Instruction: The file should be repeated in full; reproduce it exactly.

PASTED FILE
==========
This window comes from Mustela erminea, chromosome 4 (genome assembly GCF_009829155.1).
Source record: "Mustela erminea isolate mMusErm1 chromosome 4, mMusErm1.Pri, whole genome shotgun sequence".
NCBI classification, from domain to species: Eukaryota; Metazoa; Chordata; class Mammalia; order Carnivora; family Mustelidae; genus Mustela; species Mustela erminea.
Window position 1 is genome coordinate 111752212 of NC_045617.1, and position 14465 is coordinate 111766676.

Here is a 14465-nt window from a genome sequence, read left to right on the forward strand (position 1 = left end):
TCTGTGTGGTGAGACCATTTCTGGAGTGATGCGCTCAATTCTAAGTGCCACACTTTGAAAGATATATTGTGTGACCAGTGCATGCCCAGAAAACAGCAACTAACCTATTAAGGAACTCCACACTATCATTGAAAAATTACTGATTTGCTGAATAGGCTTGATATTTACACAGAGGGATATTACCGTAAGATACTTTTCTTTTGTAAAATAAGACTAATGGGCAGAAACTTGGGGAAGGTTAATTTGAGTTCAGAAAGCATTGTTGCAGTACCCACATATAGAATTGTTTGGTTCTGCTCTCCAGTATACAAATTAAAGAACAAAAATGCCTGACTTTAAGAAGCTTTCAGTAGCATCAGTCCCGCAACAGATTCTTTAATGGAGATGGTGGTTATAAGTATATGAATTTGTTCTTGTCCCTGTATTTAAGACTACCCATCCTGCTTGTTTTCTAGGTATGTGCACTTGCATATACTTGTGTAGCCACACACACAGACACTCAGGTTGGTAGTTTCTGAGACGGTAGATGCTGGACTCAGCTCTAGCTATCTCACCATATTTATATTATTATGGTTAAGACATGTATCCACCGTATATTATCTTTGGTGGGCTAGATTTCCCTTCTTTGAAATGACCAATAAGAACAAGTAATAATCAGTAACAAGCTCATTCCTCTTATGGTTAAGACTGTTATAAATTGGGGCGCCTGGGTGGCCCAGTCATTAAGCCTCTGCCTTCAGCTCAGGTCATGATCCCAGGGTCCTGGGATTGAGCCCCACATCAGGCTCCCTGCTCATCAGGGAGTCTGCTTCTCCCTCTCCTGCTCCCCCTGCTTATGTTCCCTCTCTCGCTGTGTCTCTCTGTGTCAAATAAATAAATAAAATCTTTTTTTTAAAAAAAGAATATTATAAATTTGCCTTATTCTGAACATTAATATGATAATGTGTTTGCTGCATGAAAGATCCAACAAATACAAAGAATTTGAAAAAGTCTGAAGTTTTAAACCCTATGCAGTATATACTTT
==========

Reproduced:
This window comes from Mustela erminea, chromosome 4 (genome assembly GCF_009829155.1).
Source record: "Mustela erminea isolate mMusErm1 chromosome 4, mMusErm1.Pri, whole genome shotgun sequence".
NCBI classification, from domain to species: Eukaryota; Metazoa; Chordata; class Mammalia; order Carnivora; family Mustelidae; genus Mustela; species Mustela erminea.
Window position 1 is genome coordinate 111752212 of NC_045617.1, and position 14465 is coordinate 111766676.

Here is a 14465-nt window from a genome sequence, read left to right on the forward strand (position 1 = left end):
TCTGTGTGGTGAGACCATTTCTGGAGTGATGCGCTCAATTCTAAGTGCCACACTTTGAAAGATATATTGTGTGACCAGTGCATGCCCAGAAAACAGCAACTAACCTATTAAGGAACTCCACACTATCATTGAAAAATTACTGATTTGCTGAATAGGCTTGATATTTACACAGAGGGATATTACCGTAAGATACTTTTCTTTTGTAAAATAAGACTAATGGGCAGAAACTTGGGGAAGGTTAATTTGAGTTCAGAAAGCATTGTTGCAGTACCCACATATAGAATTGTTTGGTTCTGCTCTCCAGTATACAAATTAAAGAACAAAAATGCCTGACTTTAAGAAGCTTTCAGTAGCATCAGTCCCGCAACAGATTCTTTAATGGAGATGGTGGTTATAAGTATATGAATTTGTTCTTGTCCCTGTATTTAAGACTACCCATCCTGCTTGTTTTCTAGGTATGTGCACTTGCATATACTTGTGTAGCCACACACACAGACACTCAGGTTGGTAGTTTCTGAGACGGTAGATGCTGGACTCAGCTCTAGCTATCTCACCATATTTATATTATTATGGTTAAGACATGTATCCACCGTATATTATCTTTGGTGGGCTAGATTTCCCTTCTTTGAAATGACCAATAAGAACAAGTAATAATCAGTAACAAGCTCATTCCTCTTATGGTTAAGACTGTTATAAATTGGGGCGCCTGGGTGGCCCAGTCATTAAGCCTCTGCCTTCAGCTCAGGTCATGATCCCAGGGTCCTGGGATTGAGCCCCACATCAGGCTCCCTGCTCATCAGGGAGTCTGCTTCTCCCTCTCCTGCTCCCCCTGCTTATGTTCCCTCTCTCGCTGTGTCTCTCTGTGTCAAATAAATAAATAAAATCTTTTTTTTAAAAAAAGAATATTATAAATTTGCCTTATTCTGAACATTAATATGATAATGTGTTTGCTGCATGAAAGATCCAACAAATACAAAGAATTTGAAAAAGTCTGAAGTTTTAAACCCTATGCAGTATATACTTT